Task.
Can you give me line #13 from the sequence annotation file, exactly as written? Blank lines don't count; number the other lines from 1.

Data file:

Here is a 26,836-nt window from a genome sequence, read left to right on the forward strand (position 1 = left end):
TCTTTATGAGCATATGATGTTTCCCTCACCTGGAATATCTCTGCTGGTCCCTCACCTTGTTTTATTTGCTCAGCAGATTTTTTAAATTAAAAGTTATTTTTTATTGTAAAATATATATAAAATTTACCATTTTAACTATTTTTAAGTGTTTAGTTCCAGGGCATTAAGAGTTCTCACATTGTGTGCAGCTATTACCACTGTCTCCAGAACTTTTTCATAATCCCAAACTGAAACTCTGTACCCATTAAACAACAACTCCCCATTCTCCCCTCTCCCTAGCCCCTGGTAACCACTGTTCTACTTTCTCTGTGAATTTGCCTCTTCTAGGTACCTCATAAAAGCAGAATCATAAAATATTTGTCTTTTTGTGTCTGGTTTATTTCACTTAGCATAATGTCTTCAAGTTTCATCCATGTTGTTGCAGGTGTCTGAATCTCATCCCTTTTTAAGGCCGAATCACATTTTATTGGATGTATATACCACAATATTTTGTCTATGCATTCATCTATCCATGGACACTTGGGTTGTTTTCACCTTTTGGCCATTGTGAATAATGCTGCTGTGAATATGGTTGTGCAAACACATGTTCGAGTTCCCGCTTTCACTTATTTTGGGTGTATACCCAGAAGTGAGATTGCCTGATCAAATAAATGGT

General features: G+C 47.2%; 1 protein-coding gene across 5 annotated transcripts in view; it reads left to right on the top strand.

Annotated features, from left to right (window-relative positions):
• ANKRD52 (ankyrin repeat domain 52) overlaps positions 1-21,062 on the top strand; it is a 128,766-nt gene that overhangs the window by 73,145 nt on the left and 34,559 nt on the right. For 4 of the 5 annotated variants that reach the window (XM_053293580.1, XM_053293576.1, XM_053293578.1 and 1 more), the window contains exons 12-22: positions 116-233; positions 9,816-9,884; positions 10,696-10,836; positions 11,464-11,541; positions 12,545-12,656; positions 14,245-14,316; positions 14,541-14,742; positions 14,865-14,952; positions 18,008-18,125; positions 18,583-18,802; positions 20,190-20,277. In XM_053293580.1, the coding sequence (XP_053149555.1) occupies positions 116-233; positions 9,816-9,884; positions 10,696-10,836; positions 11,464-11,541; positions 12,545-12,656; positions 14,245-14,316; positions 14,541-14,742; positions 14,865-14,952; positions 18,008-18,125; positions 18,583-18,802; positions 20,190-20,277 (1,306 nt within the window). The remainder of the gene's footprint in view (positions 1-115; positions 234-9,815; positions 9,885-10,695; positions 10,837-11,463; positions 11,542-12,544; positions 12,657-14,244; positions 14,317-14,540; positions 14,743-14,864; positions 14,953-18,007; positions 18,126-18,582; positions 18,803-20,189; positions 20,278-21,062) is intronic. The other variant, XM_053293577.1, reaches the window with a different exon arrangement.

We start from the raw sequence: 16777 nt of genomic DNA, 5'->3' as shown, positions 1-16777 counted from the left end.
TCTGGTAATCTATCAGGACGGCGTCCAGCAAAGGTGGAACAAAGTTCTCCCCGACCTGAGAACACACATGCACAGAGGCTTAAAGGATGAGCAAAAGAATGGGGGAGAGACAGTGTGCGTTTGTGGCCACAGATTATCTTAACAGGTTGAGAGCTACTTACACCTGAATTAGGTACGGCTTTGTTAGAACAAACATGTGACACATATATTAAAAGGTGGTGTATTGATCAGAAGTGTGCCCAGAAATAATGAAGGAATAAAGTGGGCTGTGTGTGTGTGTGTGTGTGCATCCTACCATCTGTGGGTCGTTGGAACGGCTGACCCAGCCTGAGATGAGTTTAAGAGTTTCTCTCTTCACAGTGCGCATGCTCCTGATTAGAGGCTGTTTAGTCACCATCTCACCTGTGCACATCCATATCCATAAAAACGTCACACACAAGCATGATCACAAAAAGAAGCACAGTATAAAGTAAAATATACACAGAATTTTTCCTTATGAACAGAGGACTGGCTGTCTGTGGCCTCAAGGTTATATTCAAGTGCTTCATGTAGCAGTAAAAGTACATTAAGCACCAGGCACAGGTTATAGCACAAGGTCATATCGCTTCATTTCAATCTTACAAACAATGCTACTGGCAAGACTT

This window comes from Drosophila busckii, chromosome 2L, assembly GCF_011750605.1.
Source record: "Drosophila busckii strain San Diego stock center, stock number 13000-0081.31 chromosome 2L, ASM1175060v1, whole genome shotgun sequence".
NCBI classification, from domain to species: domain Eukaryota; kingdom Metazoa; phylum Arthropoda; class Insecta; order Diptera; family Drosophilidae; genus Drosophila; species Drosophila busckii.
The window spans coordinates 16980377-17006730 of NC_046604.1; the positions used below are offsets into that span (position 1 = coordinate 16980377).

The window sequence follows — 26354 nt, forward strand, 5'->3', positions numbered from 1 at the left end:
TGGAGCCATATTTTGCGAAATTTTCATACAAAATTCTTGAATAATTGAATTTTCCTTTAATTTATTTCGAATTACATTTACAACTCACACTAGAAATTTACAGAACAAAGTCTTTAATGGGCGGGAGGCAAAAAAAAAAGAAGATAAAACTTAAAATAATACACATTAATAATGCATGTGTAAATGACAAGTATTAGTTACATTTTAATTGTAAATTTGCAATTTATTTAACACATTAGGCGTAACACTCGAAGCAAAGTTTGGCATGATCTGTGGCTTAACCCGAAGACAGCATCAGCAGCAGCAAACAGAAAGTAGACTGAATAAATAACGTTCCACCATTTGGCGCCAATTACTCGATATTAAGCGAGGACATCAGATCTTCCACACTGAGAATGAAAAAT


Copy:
TGGAGCCATATTTTGCGAAATTTTCATACAAAATTCTTGAATAATTGAATTTTCCTTTAATTTATTTCGAATTACATTTACAACTCACACTAGAAATTTACAGAACAAAGTCTTTAATGGGCGGGAGGCAAAAAAAAAAGAAGATAAAACTTAAAATAATACACATTAATAATGCATGTGTAAATGACAAGTATTAGTTACATTTTAATTGTAAATTTGCAATTTATTTAACACATTAGGCGTAACACTCGAAGCAAAGTTTGGCATGATCTGTGGCTTAACCCGAAGACAGCATCAGCAGCAGCAAACAGAAAGTAGACTGAATAAATAACGTTCCACCATTTGGCGCCAATTACTCGATATTAAGCGAGGACATCAGATCTTCCACACTGAGAATGAAAAAT